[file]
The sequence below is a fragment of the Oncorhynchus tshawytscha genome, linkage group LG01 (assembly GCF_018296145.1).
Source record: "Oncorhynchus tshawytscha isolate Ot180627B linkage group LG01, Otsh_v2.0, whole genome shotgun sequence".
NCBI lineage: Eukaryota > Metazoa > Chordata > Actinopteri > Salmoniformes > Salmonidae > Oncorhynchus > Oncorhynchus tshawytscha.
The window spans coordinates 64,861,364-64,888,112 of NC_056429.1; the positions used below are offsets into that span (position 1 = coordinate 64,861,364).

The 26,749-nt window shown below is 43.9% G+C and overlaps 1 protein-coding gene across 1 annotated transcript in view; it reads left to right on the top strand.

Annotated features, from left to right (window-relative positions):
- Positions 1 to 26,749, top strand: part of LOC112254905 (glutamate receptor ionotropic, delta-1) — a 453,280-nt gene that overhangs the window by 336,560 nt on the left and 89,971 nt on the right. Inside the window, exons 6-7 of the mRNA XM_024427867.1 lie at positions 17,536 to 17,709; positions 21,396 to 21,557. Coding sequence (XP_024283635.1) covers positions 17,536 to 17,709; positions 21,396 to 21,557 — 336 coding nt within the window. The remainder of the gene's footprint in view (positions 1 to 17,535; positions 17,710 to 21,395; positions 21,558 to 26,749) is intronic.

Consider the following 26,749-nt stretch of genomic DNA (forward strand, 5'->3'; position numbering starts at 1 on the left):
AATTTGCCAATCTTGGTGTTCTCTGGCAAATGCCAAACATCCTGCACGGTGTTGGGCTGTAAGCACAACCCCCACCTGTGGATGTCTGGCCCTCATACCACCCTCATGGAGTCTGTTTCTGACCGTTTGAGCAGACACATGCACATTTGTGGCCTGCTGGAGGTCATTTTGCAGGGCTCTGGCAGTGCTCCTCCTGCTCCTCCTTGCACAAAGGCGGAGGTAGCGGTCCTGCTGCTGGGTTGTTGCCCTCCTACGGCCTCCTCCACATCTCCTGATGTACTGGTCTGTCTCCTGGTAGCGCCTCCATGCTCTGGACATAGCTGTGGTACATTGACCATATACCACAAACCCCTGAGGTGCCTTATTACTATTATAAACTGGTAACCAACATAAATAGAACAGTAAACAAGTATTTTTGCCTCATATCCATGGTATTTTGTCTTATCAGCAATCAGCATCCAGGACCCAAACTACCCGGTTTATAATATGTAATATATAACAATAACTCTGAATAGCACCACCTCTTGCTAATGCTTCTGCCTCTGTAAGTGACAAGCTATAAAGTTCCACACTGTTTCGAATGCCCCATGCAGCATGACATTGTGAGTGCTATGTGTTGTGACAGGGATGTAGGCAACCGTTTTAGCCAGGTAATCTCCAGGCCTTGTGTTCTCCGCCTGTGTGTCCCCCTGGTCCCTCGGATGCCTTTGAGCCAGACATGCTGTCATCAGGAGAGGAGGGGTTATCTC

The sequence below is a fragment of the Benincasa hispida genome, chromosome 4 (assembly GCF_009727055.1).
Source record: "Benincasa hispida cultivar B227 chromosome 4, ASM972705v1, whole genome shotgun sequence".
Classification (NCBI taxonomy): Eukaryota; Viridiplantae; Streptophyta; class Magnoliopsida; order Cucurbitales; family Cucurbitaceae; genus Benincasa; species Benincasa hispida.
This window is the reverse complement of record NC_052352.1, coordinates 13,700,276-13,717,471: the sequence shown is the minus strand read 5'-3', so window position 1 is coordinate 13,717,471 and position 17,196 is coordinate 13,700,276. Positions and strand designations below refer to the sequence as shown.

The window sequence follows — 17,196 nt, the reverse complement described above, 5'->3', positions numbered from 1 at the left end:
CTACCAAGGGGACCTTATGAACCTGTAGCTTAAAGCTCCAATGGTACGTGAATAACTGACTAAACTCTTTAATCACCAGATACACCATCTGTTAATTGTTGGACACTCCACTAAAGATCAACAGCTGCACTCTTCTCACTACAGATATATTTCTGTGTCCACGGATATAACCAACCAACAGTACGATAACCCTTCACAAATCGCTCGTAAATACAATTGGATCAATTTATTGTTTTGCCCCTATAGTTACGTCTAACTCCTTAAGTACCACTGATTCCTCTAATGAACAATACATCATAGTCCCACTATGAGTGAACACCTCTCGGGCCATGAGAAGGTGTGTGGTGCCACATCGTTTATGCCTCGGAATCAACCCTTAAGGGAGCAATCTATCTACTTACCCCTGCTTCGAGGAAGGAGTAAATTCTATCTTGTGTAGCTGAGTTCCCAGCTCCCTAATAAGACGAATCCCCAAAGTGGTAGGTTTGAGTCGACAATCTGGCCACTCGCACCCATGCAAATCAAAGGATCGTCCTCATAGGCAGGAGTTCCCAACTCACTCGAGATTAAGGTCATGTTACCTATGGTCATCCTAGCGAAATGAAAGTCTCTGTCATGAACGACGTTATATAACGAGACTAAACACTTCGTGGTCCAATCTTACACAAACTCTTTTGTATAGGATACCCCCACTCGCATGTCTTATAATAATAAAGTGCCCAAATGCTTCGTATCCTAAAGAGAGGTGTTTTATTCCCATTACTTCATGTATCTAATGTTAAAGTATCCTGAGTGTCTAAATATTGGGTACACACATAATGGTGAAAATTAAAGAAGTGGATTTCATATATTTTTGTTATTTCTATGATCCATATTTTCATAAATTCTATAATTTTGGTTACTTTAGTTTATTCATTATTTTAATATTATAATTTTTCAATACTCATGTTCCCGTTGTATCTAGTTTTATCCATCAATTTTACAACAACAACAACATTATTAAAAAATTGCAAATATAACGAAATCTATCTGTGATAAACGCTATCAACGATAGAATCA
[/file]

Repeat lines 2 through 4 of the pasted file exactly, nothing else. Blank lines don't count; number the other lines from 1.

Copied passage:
Source record: "Oncorhynchus tshawytscha isolate Ot180627B linkage group LG01, Otsh_v2.0, whole genome shotgun sequence".
NCBI lineage: Eukaryota > Metazoa > Chordata > Actinopteri > Salmoniformes > Salmonidae > Oncorhynchus > Oncorhynchus tshawytscha.
The window spans coordinates 64,861,364-64,888,112 of NC_056429.1; the positions used below are offsets into that span (position 1 = coordinate 64,861,364).